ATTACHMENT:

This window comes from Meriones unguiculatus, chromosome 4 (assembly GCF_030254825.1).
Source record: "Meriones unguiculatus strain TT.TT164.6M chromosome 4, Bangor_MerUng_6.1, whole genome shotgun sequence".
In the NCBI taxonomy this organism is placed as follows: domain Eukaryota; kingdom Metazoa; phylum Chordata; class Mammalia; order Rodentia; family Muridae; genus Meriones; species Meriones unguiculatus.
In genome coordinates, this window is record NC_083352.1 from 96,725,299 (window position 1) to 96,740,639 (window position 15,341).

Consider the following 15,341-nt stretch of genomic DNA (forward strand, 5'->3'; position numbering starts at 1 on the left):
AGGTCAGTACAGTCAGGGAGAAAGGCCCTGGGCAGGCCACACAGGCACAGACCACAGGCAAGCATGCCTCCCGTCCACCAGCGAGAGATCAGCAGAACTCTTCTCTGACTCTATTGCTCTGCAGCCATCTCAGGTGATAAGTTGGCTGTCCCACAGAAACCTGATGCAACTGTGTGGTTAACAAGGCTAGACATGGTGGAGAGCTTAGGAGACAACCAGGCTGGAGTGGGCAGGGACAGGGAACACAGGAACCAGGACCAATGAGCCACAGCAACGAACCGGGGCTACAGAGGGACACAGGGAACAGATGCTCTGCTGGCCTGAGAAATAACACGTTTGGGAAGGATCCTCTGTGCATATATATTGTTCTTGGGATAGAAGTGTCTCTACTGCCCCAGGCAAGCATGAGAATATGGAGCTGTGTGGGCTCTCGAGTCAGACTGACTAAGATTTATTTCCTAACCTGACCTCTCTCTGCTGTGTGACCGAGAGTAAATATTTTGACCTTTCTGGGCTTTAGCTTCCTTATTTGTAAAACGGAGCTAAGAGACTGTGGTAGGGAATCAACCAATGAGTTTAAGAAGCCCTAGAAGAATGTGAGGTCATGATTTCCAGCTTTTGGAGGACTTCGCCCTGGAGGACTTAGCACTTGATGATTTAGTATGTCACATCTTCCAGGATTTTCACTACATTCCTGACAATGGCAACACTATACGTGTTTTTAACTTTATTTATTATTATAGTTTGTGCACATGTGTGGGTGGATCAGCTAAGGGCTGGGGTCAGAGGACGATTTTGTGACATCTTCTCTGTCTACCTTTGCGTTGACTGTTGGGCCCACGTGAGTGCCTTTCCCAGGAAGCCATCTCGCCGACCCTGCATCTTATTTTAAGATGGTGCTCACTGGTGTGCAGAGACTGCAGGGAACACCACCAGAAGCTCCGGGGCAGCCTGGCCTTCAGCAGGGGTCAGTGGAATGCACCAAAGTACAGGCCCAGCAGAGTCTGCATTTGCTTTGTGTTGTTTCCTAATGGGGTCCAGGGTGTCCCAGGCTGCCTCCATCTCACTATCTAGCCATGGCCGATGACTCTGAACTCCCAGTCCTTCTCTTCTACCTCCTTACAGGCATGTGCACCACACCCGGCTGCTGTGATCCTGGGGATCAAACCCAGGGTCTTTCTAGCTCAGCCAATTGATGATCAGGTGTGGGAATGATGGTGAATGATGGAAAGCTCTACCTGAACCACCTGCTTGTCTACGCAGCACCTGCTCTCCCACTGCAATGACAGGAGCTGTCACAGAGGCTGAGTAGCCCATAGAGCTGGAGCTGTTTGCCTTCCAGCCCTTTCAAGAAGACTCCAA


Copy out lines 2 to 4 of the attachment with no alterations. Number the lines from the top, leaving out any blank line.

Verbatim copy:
Source record: "Meriones unguiculatus strain TT.TT164.6M chromosome 4, Bangor_MerUng_6.1, whole genome shotgun sequence".
In the NCBI taxonomy this organism is placed as follows: domain Eukaryota; kingdom Metazoa; phylum Chordata; class Mammalia; order Rodentia; family Muridae; genus Meriones; species Meriones unguiculatus.
In genome coordinates, this window is record NC_083352.1 from 96,725,299 (window position 1) to 96,740,639 (window position 15,341).